Stunning RIHS working hunter debut for rider who has ‘never won anything like this before’

  • A rider jumping at the Royal International Horse Show (RIHS) for the very first time in his career went through the card to take the Saracen Horse Feeds supreme working hunter title on the winning heavyweight. Craig Kiddier and Susan Tennant’s magnificent eight-year-old Mulberry Lane (Obie) were both making their working hunter debuts at the show.

    The partnership produced a textbook clear round in the jumping phase, despite Obie’s lack of championship show mileage.

    “I’ve never won anything like this before,” said Craig. “That championship ride was unreal, and galloping around during the lap of honour was the icing on the cake.”

    Craig has ridden flat horses on Hickstead soil for several years; just 24 hours earlier he had ridden Obie to finish fifth in the middleweight hunter line-up.

    Craig is in his third season with the OBOS Quality son. As a novice he showed his promise after he was working hunter champion at the Great Yorkshire, and he featured at Horse of the Year Show last year, just rolling a pole.

    “He is the most incredible horse,” added Craig, who hunts him regularly with the South Notts. “He’s got a lot of character, but I like that. I can only describe him as a big dog.”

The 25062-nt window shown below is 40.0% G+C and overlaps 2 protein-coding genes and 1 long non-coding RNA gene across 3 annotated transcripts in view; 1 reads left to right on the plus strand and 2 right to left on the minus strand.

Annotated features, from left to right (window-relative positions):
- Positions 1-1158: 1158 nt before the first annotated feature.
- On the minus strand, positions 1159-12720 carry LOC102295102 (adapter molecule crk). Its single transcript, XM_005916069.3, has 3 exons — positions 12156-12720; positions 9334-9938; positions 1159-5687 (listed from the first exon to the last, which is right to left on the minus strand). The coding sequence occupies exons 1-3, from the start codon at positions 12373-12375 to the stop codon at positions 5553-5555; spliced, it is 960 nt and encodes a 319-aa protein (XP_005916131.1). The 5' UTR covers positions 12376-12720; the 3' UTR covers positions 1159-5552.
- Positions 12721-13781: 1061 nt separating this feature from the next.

Of the Kevin Millman-built course, Craig said: “It was up-to-height with plenty of questions throughout. At one point I thought we were safe but then I came down the hill to the ditch and I had to think again. The ground was slippery, so there were quite a few horses landing out of the ditch and having the following fence down. Obie didn’t falter, though, and he was brilliant every step of the way.

    “It was my first time riding in the main ring, too, so I completely winged the championship; I tend to wing everything in life.”

    Owner Susan spotted Obie as a three-year-old at Dublin Horse Show. She bought him out of the ring from Brian Clingham.

    “He was backed by Brian, hunted in Ireland for a bit and then he came over to the UK,” said Susan, for whom this was also a first RIHS victory. “He then had a growth spurt and he went to Craig when he was a five-year-old. He’s never done a lot and we’ve never pushed him with his jumping, though this year he’s matured a lot and it has shown in his results.

    “I never expected this when I saw him in Dublin five years ago. There are so many things that can potentially go wrong along the way, and you have so many ups and downs that you can never predict how a horse will turnout.”

    The winning lightweights, Melanie Hennah and her own AS Finistere, finished as reserve champions. This duo also have a Great Yorkshire championship win to their name.

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